"Knock it off, algorithms!"

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An experience that's become all too common — as documented in Zits for 11/25 through 11/28:







20 Comments »

  1. Thaomas said,

    November 29, 2019 @ 8:11 pm

    I posed something on Facebook about someone's "cheesy" argument and got a Velveeta ad!in my email page!

  2. Andreas Johansson said,

    November 30, 2019 @ 4:21 am

    I run an adblocker, so don't see this sort of thing in my browser, but I'm routinely puzzled about what Facebook thinks I'm interested in. Most recently it's decided I'm interested in vegetarianism and vegan food – not merely am I not, I can't guess what I might have done to give the impression.

  3. AntC said,

    November 30, 2019 @ 5:48 am

    @Andreas, in your short post, "vegetarianism" and "vegan" stand out as algorithmically unlikely words, and there's a "I'm interested in" just before, therefore expect more targeted ads (if Facebook is reading LLog). (And I've used both words, so myl will have to clear a double dose of spam.)

    These algorithms seem to be unaware of the distinction between mention vs use; or that 'not' or negative-disposition terms attach to something. Saying "Alexa: enough with the adverts for X" will be taken as reinforcing the targeting for X.

  4. Josh said,

    November 30, 2019 @ 6:44 am

    Do you think the algorithm reads language log comments?

    Hey Facebook, show me ads about easy language learning services! English, Spanish, Tagalog, Russian, French, and German.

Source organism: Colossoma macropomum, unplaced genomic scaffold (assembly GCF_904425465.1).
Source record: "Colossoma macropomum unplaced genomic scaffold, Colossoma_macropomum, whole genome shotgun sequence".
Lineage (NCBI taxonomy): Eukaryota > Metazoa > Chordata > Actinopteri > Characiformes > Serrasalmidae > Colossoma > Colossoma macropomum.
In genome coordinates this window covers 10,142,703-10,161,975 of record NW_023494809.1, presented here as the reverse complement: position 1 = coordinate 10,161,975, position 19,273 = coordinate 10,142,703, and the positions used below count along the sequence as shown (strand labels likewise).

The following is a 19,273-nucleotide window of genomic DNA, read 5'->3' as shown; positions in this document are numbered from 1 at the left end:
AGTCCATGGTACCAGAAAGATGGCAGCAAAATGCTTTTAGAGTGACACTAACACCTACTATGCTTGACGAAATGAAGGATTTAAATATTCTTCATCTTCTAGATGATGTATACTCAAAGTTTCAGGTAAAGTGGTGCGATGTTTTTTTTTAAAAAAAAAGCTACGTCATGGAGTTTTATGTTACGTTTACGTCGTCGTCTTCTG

5. Rube said,

    November 30, 2019 @ 8:35 am

    I will say that Facebook's algorithms seem to be improving. A couple of years ago, I, a Canadian, received daily invitations to join both radically pro and radically anti Trump groups. That's not happening anymore.

  6. jin defang said,

    November 30, 2019 @ 12:15 pm

    Not only can I not figure out why I keep getting ads to buy t-shirts with 3-D pictures of dogs, their tongues having out, on them, I don't know how to get rid of them. Have repeatedly clicked on the "report this ad" option. I get a reply "we'll try not to show that ad again." Seconds later, it reappears. I even wrote google to explain that I loathe dogs and seldom wear t-shirts. No effect.
    I also tried clicking on some of the unobjectionable ads—for clothing, jewelry, furniture, and so on. I do get quite a few of those. But the blankety-blank dog shirts continue as well.

  7. Andreas Johansson said,

    November 30, 2019 @ 12:21 pm

    @AntC: It would seem more in character if when I do mention vegetarianism FB stops showing me such ads.

  8. Jerry Friedman said,

    November 30, 2019 @ 3:03 pm

    AntC: These algorithms seem to be unaware of the distinction between mention vs use; or that 'not' or negative-disposition terms attach to something. Saying "Alexa: enough with the adverts for X" will be taken as reinforcing the targeting for X.